* France faces lowest nuclear availability in 10 years
* Very cold snaps in Dec, Jan in France could raise risks
* UK has extra capacity to make up for lower imports
* Belgium system should be balanced
By Nina Chestney
LONDON, Nov 29 Europe will be able to meet
higher-than-normal electricity demand this winter even if
nuclear safety checks tighten France's power supply further, the
ENTSO-E European power grid lobby said on Tuesday.
France faces its lowest level of nuclear power availability
in 10 years, five gigawatts (GW) below last winter's levels,
because several reactors have been take offline for safety
checks that will see some not return to operation until the end
of the year.
French nuclear safety regulator ASN has ordered EDF
to carry out tests on 12 nuclear reactors in a metal resilience
probe related to high carbon concentrations in their steam
Concerns have risen over recent months that France, which
depends on nuclear power for more than 75 percent of its
electricity, could struggle to meet peak winter power demand,
causing spikes in French and other European wholesale power
However, Europe can still meet demand, ENTSO-E said in its
annual winter outlook report.
"Even if the situation in France will be tense, Europe has
sufficient generation to meet normal and severe demand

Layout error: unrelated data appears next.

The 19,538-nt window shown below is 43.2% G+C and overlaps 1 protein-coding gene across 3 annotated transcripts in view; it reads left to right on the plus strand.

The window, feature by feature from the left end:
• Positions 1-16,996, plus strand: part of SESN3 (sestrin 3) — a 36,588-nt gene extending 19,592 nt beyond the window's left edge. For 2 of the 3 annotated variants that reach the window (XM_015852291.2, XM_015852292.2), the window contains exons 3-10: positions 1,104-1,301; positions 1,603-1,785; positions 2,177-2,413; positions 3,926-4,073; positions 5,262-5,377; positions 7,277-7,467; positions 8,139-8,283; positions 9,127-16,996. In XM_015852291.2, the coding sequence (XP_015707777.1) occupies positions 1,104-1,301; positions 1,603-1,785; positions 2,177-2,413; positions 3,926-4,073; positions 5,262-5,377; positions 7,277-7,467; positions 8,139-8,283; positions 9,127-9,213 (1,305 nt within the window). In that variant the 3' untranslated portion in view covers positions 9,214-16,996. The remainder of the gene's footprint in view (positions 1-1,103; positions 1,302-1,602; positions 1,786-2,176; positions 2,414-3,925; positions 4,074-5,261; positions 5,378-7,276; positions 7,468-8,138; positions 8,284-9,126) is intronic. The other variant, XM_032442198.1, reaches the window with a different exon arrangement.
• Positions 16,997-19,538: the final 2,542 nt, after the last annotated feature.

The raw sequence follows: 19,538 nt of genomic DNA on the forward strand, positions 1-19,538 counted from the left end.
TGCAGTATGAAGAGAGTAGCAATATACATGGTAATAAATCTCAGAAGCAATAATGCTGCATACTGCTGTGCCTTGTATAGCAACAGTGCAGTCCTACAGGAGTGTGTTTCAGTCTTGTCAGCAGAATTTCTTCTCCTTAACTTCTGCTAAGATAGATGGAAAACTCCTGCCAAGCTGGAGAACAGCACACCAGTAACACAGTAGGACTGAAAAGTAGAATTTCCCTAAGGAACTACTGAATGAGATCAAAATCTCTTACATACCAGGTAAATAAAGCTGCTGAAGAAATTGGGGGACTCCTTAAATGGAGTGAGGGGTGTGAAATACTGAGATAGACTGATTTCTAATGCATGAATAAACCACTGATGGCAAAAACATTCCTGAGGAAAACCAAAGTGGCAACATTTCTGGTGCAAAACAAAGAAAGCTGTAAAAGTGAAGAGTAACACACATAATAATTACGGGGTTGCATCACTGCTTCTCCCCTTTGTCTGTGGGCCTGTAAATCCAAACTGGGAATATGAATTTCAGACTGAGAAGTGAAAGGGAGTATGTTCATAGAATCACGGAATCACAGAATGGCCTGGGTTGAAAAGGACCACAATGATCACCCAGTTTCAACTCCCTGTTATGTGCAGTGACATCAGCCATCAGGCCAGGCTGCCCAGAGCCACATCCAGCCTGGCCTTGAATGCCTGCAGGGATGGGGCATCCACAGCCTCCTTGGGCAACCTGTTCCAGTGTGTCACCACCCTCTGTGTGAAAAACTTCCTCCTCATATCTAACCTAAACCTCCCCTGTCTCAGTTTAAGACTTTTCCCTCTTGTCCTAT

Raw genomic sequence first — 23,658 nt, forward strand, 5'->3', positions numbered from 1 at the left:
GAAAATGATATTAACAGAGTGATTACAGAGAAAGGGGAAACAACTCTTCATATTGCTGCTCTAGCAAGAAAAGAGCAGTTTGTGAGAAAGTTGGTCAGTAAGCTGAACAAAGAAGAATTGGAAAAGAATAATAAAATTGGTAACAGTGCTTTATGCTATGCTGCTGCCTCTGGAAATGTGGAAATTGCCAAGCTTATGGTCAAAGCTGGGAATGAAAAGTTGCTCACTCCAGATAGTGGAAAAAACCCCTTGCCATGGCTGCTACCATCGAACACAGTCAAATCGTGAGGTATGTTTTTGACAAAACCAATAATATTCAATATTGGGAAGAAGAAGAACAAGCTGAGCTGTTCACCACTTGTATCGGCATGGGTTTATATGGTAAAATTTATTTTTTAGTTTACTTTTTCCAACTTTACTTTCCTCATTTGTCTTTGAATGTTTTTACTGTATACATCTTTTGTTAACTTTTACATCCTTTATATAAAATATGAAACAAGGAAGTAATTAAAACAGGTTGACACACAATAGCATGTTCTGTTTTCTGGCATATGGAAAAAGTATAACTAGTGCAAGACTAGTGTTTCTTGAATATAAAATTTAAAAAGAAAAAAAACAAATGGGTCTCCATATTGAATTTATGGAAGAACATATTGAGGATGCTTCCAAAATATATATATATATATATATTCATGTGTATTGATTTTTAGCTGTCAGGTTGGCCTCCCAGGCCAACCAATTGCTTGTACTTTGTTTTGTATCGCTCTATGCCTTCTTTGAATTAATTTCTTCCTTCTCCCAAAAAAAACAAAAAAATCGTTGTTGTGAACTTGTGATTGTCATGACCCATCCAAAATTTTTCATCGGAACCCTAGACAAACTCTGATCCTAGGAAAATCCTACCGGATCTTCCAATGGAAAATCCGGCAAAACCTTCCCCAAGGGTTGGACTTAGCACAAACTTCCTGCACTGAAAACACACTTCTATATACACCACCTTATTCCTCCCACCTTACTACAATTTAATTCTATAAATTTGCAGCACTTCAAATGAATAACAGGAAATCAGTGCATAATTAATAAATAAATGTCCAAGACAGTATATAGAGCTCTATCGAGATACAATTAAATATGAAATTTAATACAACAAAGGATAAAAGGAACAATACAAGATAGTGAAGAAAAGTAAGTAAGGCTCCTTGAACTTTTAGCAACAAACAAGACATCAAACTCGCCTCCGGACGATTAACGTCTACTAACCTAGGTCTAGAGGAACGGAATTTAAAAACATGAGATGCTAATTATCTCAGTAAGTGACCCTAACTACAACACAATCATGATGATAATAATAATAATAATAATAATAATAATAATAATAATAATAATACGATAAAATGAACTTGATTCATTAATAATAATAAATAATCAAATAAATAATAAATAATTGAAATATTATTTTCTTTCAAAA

conditions in the winter of 2016/2017," the report said.
France's grid operator has said it will boost power imports.
It could also pay some industrial customers to reduce energy
consumption and might have to impose short, rolling blackouts in
some parts of the country.
However, the French power system is very sensitive to
weather conditions. A drop in average temperature by 1 degree
Celsius leads to a load increase of 2.4 GW, ENTSO-E said.
"Risk can occur in the event of cold waves at least 3
degrees Celsius below normal temperatures in December and 5
degrees below normal temperatures in January," ENTSO-E said.
During certain weeks, countries such as Czech Republic,
Ireland, Poland, Romania and Slovenia might need to export
excess renewable energy to neighbouring countries.
Germany and Denmark would also need to export power
The ability of Britain to meet power demand might be
impacted by the situation in France. Usually reliant on France
for power imports, Britain will need high imports from all
neighbouring countries, ENTSO-E said.
However, under extreme circumstances, Britain can turn to
additional capacity from gas plants, pumped-storage plants and
short-term storage to cover any deficit from imports.
Belgium should have a balanced system this winter thanks to
the return from maintenance of nuclear plants Doel 3 and Tihange
2 last year.
"However, in a severe winter situation, Belgium is still
dependent on imports to cover demand," the report said.
ENTSO-E represents transmission system operators in 34
(Additional reporting by Alissa de Carbonnel in Brussels;
editing by Jason Neely)